There are five types of drive shaft induced vibrations that are associated with the installation parameters of a drive shaft. We're going to explain all of them in hopes that you can "head-off" a problem before it occurs.
-Transverse Vibrations -Torsional Vibrations -inertial Excitation Vibrations -Secondary Couple Vibrations -Critical Speed Vibrations
Are caused by two things:
A torsional vibration occurs twice per revolution. Torsional vibration will cause the drive shaft, "downstream" of the front U-join, to "speed up" or "slow down" twice per revolution. That means that a power supply producing a constant speed of 3,000 RPM can actually be attached to a drive shaft that is changing speed 6,000 times per minute. the amount of change in speed, called the magnitude, or size of change, is proportional to the size of the angle at the drive end of the drive shaft, or the amount of misalignment between the yokes at tyhe drive and driven end of your drive shaft.
Why are torsional vibrations so serious? Because when you vary the speed of a drive shaft, you not only vary the torque on all of its components, but you vary the torque on all the components that are connected to the drive shaft. Torque is LOAD. When you vary the load, at twice per revolution, you start to bend components. You know what happens then....the same thing that happens when you bend a can lid back and forth. IT BREATS!
When a drive shaft is assembled, its inner components usually consist of a slip yoke on one end and a tube yoke on the other end, and they are usually assembled in relation to each other. This is called PHASING. Most drive shafts are assembled with their yokes in line, or "IN PHASE".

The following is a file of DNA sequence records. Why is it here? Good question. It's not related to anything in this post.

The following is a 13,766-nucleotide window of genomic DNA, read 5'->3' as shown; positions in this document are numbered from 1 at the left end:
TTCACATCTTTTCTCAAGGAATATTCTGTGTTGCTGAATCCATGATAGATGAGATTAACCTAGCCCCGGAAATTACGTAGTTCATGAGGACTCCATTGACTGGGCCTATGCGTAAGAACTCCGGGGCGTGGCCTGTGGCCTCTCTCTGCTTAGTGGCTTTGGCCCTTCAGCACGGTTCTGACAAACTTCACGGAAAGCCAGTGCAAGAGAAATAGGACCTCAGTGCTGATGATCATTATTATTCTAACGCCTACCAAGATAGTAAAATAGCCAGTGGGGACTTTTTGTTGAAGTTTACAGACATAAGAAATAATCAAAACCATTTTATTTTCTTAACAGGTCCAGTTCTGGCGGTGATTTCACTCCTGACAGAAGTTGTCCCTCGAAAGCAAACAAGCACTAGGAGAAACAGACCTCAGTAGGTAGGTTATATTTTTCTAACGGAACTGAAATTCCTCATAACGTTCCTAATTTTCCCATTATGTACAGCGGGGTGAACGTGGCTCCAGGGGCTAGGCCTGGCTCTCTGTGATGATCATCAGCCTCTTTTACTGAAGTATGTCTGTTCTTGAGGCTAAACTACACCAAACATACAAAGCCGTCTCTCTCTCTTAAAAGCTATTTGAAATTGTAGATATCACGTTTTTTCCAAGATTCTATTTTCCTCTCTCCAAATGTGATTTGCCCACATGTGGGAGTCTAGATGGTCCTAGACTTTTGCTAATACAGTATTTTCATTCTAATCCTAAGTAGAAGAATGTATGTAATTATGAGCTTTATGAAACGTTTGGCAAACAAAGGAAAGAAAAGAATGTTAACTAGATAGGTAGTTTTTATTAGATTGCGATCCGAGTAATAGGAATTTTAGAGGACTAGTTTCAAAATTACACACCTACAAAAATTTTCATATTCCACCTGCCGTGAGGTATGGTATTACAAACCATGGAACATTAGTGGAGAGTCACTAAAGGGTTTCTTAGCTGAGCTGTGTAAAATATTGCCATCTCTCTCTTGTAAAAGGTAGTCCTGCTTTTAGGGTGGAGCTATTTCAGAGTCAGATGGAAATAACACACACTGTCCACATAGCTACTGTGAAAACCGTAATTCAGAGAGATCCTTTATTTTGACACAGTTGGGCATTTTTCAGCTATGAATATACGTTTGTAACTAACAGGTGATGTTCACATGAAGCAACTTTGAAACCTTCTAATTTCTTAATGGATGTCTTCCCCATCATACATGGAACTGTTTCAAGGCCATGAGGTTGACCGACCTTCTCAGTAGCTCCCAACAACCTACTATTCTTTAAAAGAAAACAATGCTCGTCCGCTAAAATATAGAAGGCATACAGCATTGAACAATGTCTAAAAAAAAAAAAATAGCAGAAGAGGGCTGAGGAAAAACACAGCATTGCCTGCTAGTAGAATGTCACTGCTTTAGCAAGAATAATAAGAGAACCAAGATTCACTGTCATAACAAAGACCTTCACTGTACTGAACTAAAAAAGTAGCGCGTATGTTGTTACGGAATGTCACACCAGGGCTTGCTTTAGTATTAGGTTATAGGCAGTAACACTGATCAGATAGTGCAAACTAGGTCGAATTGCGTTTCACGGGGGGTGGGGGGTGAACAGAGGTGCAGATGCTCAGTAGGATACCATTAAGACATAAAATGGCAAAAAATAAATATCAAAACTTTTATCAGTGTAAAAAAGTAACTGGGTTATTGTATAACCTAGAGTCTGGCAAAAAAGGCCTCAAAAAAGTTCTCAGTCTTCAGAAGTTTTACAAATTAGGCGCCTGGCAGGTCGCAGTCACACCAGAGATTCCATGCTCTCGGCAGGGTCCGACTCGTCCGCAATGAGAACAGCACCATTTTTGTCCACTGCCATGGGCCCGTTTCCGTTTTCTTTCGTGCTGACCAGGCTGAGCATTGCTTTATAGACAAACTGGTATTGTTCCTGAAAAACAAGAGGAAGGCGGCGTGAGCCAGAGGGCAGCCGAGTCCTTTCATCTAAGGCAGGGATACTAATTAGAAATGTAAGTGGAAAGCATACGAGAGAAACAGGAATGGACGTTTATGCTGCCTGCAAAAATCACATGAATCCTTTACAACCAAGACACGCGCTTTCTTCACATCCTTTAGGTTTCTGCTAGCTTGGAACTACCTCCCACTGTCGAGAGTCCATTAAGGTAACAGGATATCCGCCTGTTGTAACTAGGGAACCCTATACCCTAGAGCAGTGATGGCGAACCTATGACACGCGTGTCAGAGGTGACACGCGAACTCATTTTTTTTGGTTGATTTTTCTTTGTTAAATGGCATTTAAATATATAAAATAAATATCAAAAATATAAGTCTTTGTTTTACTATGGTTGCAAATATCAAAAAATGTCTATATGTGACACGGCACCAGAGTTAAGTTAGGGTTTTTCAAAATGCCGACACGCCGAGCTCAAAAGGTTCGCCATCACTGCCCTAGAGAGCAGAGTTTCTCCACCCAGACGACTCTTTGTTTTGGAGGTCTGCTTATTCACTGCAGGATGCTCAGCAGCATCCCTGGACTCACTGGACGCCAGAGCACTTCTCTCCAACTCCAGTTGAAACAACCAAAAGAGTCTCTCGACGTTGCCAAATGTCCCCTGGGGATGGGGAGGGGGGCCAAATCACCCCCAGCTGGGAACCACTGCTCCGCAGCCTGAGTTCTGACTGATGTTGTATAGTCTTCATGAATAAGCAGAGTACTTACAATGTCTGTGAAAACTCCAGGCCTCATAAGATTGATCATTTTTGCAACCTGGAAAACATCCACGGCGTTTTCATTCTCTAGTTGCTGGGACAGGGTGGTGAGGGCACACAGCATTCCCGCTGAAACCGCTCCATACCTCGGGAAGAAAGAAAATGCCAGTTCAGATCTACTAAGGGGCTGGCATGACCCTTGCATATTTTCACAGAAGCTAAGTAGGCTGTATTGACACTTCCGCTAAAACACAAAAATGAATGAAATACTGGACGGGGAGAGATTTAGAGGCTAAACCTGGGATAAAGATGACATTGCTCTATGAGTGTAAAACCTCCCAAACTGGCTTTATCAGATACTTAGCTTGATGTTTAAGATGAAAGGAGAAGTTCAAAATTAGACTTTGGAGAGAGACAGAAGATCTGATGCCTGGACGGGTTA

A drive shaft that is "in phase" and has correct operating angles at the drive end of the shaft does not create a torsional vibration. Drive Shafts that are NOT in phase will vibrate with the same twice per revolution as a drive shaft with incorrect operating angles. The easiest way to make sure your drive shaft is in its correct phase is to mark the tube and slip yoke every time you take i tapart so you can put it back in its original orientation when you re-assemble it. Re-assembling a drive shaft out of phase is the #1 cause of torsional vibration.
Critical Speed occurs when a drive shaft rotates too fast for its length. It is a function of its rotating speed and mass and it is the RPM where a drive shaft starts to bend off its normal centerline.
As a drive shaft bends, it does two things:
Drivelines that are oprated at a cruising speed of half the constant running speed that occurs at, or near, half critical speed may experience a continuous vibration that cannot be fixed by balancing or any of the other common vibration remedies. This is a harmonic vibration, all mechanical things have harmonic vibrations. This means your engine, transmission, transfer case, ring & pinion, axles, and bearings all contribute to driveline harmonies and vibrations.
Now let's talk about C.V. (double cardan) drivelines. The benefit of a C.V. driveline is a smoother operations and increased operating angles. It is important to adjust the pinion yoke to point up at the C.V.
See the diagram below:
We have seen, many times, that vibrations issues have been caused by low quality lift kits that don't include adjustable arms. Whenever you are lifting a vehicle you are changing the operating angle of the drive shaft. When you have adjustable arms you have a greater ability to correct the geometry and reduce vibrations. So it is highly recommended, if you are going to lift your vehicle, that you purchase a lift kit with adjustable arms. Doing so will save you a lot of issues down the road and on the trail.